A people that values its privileges above it's principles will soon lose both.
Reply With Quote Share with Facebook
  #24  
Old 08-09-2011
美国华人, 帆船 教授及输送
 
Join Date: Sep 2006
Location: MD
Posts: 2,451
Thanks: 22
Thanked 20 Times in 12 Posts
Rep Power: 9
rockDAWG is on a distinguished road
Quote:
Originally Posted by SailKing1 View Post
Although there are a number of ways, many mentioned here, I believe feel and sound are the best. Try this the next time you go out sailing. Set a course and trim the sails for optimal speed. Now, close you eyes (make sure no other boats are around) and let out the jib sheet slowly until it luffs. Feel the difference in both boat speed and heal. Now sheet in until the sheet is tight feeling the same. Now let out the jib until the boat feels right again. Check your sail trim. Do this over and over and feel and sound becomes a second sense..
It is a good idea, I will try to do this. However, the problem of this approach by listening to the sound and wind in your face is not sensitive enough. i find reading the multiple telltales on the sail give me the instant how the wind acts on the sail immediately.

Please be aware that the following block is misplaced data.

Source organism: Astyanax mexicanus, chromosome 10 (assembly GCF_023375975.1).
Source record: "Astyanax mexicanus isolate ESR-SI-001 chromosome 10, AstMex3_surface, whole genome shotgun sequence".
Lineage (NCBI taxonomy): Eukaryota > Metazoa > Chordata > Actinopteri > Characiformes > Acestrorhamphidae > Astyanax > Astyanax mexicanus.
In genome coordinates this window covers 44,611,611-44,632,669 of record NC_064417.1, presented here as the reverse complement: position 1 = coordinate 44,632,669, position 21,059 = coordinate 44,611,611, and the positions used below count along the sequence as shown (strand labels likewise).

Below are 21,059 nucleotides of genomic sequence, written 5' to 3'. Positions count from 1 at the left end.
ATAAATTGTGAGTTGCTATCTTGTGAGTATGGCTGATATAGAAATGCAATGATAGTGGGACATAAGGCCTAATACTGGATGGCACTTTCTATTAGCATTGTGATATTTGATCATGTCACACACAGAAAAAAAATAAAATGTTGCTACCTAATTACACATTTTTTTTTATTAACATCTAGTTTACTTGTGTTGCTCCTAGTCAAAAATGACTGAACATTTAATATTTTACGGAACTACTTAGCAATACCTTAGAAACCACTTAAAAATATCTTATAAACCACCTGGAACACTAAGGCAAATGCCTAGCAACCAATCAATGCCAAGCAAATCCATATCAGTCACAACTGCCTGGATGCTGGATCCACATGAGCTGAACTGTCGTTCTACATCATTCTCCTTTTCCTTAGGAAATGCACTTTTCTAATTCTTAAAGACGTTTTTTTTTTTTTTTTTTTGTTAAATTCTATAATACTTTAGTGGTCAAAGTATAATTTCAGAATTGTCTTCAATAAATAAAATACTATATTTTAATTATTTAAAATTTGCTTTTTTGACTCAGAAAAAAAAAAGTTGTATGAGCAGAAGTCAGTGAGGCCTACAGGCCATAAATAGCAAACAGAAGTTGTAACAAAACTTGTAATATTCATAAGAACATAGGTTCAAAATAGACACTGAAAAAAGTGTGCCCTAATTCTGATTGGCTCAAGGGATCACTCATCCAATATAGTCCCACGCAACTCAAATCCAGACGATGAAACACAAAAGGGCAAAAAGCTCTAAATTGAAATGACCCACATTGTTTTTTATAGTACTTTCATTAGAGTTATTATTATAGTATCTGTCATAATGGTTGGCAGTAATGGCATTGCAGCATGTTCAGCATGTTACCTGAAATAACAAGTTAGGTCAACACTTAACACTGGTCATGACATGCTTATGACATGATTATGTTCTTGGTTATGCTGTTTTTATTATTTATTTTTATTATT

I agree sailing "in part" is an art one has to develop on his own.
__________________

Fine Print:
I am old school. Integrity is to do the right thing even when no one is watching.
Reply With Quote Share with Facebook
  #25  
Old 08-09-2011
SailKing1's Avatar
Senior Member
 
Join Date: Feb 2002
Location: VIrginia Beach
Posts: 771
Thanks: 0
Thanked 0 Times in 0 Posts
Rep Power: 13
SailKing1 is on a distinguished road
Dawg, Telltales are an instant read, (provided they are properly placed) and i have used them more often than not, but tails are not always available on another's boat. I also think you might find when letting your sense of hearing and feel take over, you will notice subtle differences in the wind sound and feel and the sound of water against the hull. This along with viewing the space between of the main and jib together can be as beneficial for optimal sail trim. It's amazing what your senses can pick up with your eyes closed. Now of course this is in moderate sailing conditions, but during heavy winds optimal sail trim wouldn't be of concern.

Good luck on imporving your skills. Every sail should be an learning experiance IMO.
__________________
A people that values its privileges above it's principles will soon lose both.
Reply With Quote Share with Facebook
  #26  
Old 08-09-2011
casey1999's Avatar
Senior Member
 
Join Date: Oct 2010
Location: HI
Posts: 2,845
Thanks: 4
Thanked 17 Times in 17 Posts
Rep Power: 4
casey1999 is on a distinguished road
Night vision goggles. Here are some for $40.
Night Vision Goggles - product summary - Bing Shopping
Reply With Quote Share with Facebook
  #27